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"Our nation is on the threshold of new energy technology that I think will startle the American people," Bush said.
"We're on the edge of some amazing breakthroughs -- breakthroughs all aimed at enhancing our national security and our economic security and the quality of life of the folks who live here in the United States."
On Tuesday, Bush plans to visit the Energy Department's National Renewable Energy Laboratory in Golden, Colorado, to talk about speeding the development of biofuels.
The lab, with a looming $28 million budget shortfall, had announced it was cutting its staff by 32 people, including eight researchers. But in advance of Bush's visit, Energy Secretary Samuel Bodman over the weekend directed the transfer of $5 million to the private contractor that runs the lab, so the jobs can be saved.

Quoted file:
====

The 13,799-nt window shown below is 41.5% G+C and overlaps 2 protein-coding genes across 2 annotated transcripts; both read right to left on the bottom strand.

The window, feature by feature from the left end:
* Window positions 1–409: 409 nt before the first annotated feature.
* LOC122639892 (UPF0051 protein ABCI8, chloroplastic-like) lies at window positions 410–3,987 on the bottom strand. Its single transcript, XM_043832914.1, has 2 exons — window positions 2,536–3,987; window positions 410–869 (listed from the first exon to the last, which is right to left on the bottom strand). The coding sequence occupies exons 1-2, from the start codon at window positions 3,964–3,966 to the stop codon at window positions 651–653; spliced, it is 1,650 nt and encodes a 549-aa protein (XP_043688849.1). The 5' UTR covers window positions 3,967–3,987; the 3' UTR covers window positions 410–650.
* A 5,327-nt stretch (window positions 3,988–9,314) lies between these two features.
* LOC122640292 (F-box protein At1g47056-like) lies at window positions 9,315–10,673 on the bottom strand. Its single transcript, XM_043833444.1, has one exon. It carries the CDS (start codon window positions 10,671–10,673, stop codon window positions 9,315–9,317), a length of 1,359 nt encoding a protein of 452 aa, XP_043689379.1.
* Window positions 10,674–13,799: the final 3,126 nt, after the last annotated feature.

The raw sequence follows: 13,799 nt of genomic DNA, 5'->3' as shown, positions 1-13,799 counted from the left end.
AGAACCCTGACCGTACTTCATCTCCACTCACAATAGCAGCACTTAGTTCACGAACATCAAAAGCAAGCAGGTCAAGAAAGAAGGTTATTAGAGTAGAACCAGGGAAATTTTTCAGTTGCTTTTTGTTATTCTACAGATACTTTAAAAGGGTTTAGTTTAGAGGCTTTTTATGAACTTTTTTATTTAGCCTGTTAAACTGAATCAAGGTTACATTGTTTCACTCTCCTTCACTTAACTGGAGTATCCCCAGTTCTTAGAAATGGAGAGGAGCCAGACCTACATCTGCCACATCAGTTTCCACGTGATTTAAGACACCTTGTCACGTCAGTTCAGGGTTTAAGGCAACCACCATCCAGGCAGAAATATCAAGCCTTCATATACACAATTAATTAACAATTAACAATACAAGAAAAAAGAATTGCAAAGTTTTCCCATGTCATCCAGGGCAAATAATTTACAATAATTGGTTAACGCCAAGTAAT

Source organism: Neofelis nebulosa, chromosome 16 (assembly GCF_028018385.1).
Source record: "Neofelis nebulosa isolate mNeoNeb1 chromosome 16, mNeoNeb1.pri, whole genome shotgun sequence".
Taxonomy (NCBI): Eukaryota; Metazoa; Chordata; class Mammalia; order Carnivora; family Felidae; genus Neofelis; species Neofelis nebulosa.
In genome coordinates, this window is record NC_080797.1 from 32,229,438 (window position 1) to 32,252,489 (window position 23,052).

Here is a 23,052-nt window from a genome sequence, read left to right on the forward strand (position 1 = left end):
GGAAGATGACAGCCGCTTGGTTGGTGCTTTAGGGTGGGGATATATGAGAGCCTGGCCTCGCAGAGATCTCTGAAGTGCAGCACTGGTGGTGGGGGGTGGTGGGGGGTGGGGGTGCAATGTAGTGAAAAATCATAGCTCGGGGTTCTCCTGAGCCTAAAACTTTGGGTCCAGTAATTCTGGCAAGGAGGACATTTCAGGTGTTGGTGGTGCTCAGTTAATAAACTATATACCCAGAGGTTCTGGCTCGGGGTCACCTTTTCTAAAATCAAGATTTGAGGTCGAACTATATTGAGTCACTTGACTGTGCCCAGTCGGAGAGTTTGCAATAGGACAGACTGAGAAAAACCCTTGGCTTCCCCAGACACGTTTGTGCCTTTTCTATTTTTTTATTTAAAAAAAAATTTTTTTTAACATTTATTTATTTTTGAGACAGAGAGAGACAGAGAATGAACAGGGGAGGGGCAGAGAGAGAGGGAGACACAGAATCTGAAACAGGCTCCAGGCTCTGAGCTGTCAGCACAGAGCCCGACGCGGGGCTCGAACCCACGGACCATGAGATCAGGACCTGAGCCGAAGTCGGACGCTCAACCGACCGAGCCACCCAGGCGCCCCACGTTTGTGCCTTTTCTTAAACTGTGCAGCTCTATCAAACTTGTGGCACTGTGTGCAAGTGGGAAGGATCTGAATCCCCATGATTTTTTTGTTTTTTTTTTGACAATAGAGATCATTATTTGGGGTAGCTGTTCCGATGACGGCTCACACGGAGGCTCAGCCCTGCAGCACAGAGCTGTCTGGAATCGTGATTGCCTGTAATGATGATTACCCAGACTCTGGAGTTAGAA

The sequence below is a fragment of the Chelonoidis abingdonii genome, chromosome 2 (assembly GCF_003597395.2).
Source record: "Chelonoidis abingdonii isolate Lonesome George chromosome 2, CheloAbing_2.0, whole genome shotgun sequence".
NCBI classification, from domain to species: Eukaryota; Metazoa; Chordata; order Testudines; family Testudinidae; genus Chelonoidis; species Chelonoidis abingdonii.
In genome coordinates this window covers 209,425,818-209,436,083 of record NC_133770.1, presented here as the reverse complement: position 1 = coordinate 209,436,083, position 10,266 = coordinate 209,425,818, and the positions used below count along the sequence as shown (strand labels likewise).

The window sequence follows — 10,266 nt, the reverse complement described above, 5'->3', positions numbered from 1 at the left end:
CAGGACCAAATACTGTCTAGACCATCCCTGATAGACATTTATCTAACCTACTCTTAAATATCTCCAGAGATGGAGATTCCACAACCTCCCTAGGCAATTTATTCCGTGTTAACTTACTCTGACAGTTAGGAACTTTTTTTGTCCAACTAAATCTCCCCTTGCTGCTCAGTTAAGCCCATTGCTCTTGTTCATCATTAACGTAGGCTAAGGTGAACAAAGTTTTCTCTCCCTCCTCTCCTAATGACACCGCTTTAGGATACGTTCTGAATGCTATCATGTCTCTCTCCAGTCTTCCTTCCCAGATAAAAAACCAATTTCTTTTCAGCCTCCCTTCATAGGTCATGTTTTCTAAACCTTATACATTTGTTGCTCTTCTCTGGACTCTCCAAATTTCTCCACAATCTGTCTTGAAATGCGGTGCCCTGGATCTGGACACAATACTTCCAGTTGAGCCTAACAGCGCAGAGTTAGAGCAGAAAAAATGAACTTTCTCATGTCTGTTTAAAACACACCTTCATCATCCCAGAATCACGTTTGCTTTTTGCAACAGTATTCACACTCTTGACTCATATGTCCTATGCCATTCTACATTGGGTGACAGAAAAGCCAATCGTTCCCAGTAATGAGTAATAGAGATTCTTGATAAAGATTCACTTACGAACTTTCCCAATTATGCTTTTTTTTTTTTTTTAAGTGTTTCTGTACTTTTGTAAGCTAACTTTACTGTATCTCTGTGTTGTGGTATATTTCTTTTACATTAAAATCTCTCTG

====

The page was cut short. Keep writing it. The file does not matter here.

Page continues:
Renee Azerbegi, the past president and a current board member of the Colorado Renewable Energy Society, questioned the timing of of the announcement that jobs had been restored just before the president's visit.
"I think it has a lot to do with Bush's image," she told the Rocky Mountain News. "I don't think they want Bush to visit NREL knowing a lot of people there are unhappy with him."
Matt Baker, executive director of the group Environment Colorado, said he believes reinstating the jobs "has a lot to do with the president coming to town."